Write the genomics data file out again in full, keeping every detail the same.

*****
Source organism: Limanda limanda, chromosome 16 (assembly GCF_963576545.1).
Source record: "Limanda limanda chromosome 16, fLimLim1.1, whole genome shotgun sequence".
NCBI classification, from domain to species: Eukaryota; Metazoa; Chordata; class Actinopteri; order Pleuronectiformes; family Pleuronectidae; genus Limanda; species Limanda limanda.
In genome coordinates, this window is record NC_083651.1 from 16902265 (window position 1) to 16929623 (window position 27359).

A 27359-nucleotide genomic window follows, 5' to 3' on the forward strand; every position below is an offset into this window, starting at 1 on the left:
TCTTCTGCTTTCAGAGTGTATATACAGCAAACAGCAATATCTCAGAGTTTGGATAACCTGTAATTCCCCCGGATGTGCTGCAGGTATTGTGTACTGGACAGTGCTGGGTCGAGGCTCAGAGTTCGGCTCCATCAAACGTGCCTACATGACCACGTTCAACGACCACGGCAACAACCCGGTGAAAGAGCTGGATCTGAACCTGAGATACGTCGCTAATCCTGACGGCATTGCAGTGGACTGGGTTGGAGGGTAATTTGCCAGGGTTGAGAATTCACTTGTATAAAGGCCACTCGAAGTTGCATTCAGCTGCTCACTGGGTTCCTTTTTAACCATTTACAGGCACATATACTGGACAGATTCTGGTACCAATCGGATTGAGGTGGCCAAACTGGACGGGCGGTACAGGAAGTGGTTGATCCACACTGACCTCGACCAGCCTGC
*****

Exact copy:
Source organism: Limanda limanda, chromosome 16 (assembly GCF_963576545.1).
Source record: "Limanda limanda chromosome 16, fLimLim1.1, whole genome shotgun sequence".
NCBI classification, from domain to species: Eukaryota; Metazoa; Chordata; class Actinopteri; order Pleuronectiformes; family Pleuronectidae; genus Limanda; species Limanda limanda.
In genome coordinates, this window is record NC_083651.1 from 16902265 (window position 1) to 16929623 (window position 27359).

A 27359-nucleotide genomic window follows, 5' to 3' on the forward strand; every position below is an offset into this window, starting at 1 on the left:
TCTTCTGCTTTCAGAGTGTATATACAGCAAACAGCAATATCTCAGAGTTTGGATAACCTGTAATTCCCCCGGATGTGCTGCAGGTATTGTGTACTGGACAGTGCTGGGTCGAGGCTCAGAGTTCGGCTCCATCAAACGTGCCTACATGACCACGTTCAACGACCACGGCAACAACCCGGTGAAAGAGCTGGATCTGAACCTGAGATACGTCGCTAATCCTGACGGCATTGCAGTGGACTGGGTTGGAGGGTAATTTGCCAGGGTTGAGAATTCACTTGTATAAAGGCCACTCGAAGTTGCATTCAGCTGCTCACTGGGTTCCTTTTTAACCATTTACAGGCACATATACTGGACAGATTCTGGTACCAATCGGATTGAGGTGGCCAAACTGGACGGGCGGTACAGGAAGTGGTTGATCCACACTGACCTCGACCAGCCTGC